BTS to Enlist in South Korean Military


South Korean service laws require BTS members to enlist in the army, leaving fans to grieve the news and experts to assess the economic ramifications of their absence.

The group’s label, BIGHIT Music, broke the news on Oct. 17 that the musicians would have to complete 18-21 months of military service under South Korean law. While this is expected of most able-bodied South Korean men, there have been exemptions in the past for athletes and pop stars; however, with some members approaching the age of 30, they can no longer postpone enlistment.

“Since the creation of BTS over ten years ago, the band has risen to international success, broken records, and catapulted K-Pop into the global stratosphere,” the label announced on Twitter. “BIGHIT MUSIC has focused to the milestone moment when it would be possible to respect the needs of the country and for these healthy young men to serve with their countrymen, and that’s now.”

The group’s massive fanbase (dubbed “ARMY”) reacted with both understanding and heartache for the members’ circumstances. Fans are giving each other support during this time over social media platforms in order to cope with the news. 

“They asked us to trust them. So let’s trust them and wait,” Twitter user @winterbeartaete said in response to the announcement. “We love you, and we are proud of you, always. We will stay by your side, and keep supporting you until the very end.”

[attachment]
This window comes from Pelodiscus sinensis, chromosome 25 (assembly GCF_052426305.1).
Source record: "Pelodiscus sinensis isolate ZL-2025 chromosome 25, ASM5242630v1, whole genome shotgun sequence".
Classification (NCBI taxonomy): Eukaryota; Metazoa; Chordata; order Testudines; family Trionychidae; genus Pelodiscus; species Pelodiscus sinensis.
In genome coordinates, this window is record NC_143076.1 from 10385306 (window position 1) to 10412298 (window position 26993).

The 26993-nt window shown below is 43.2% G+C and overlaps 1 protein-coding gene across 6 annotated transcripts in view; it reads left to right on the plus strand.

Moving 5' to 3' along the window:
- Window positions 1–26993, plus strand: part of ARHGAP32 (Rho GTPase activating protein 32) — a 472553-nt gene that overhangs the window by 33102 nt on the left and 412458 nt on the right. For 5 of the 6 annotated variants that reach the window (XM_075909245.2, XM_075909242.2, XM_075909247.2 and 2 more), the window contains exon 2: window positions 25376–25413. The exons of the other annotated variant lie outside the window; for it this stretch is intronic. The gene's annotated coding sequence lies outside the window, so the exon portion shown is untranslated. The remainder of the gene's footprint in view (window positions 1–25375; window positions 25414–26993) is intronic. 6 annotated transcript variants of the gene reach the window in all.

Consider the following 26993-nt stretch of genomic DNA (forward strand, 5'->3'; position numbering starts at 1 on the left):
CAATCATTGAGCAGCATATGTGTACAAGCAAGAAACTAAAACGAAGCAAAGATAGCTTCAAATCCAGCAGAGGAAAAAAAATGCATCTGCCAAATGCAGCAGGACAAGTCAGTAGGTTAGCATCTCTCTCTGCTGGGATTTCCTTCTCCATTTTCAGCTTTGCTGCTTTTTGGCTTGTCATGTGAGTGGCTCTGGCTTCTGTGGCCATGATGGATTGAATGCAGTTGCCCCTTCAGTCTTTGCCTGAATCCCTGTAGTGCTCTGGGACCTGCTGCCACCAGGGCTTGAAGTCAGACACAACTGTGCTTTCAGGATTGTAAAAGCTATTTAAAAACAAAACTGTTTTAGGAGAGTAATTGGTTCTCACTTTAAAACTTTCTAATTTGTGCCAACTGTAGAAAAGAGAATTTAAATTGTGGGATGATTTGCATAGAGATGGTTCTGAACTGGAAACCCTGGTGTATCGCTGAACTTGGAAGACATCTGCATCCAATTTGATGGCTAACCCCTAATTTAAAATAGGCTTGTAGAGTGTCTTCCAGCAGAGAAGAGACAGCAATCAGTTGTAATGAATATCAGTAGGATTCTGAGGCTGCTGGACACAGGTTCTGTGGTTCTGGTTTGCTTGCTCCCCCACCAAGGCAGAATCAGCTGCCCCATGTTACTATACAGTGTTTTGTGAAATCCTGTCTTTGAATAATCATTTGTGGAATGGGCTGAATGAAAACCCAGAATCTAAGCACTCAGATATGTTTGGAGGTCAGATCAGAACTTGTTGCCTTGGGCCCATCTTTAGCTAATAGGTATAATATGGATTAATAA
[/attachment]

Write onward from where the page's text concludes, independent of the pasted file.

With BTS’ absence also comes potentially disastrous consequences for South Korea’s economy. Being a major source of revenue from both tourism and consumer goods exports, the group plays a crucial role in the country’s flow of commerce.

“In 2018, Hyundai Research Institute said BTS was contributing more than $3.6 billion to the South Korean economy every year—equivalent to the contribution of 26 midsize companies,” Fortune writer Chloe Taylor said in an article

BTS shareholders have also felt the financial pressure resulting from this decision to enlist, as they have the potential to lose millions in profit from the group’s hiatus. However, CEO of HYBE (BIGHIT’s parent company) Park Jiwon maintains that the company has the situation under control.

We will stay by your side, and keep supporting you until the very end.”

— Twitter user @winterbeartaete

“HYBE is perfecting its multi-label structure that can continue to create music and establish artists that can resonate with our fans,” CEO of HYBE Park Jiwon said in a letter to shareholders. “We are forging ahead with new projects such as platforms and games that can leverage new technologies bringing experiences to fans which, to date, have yet to be realized in the entertainment industry.”

Despite the unfortunate news, BTS has promised to return in 2025 following their military service, leaving fans excited for their reunion. 

“‘Yet to Come (The Most Beautiful Moment)’ is more than a track from their latest album, it is a promise,” the label said in their Twitter announcement. “There’s much more yet to come in the years ahead from BTS.”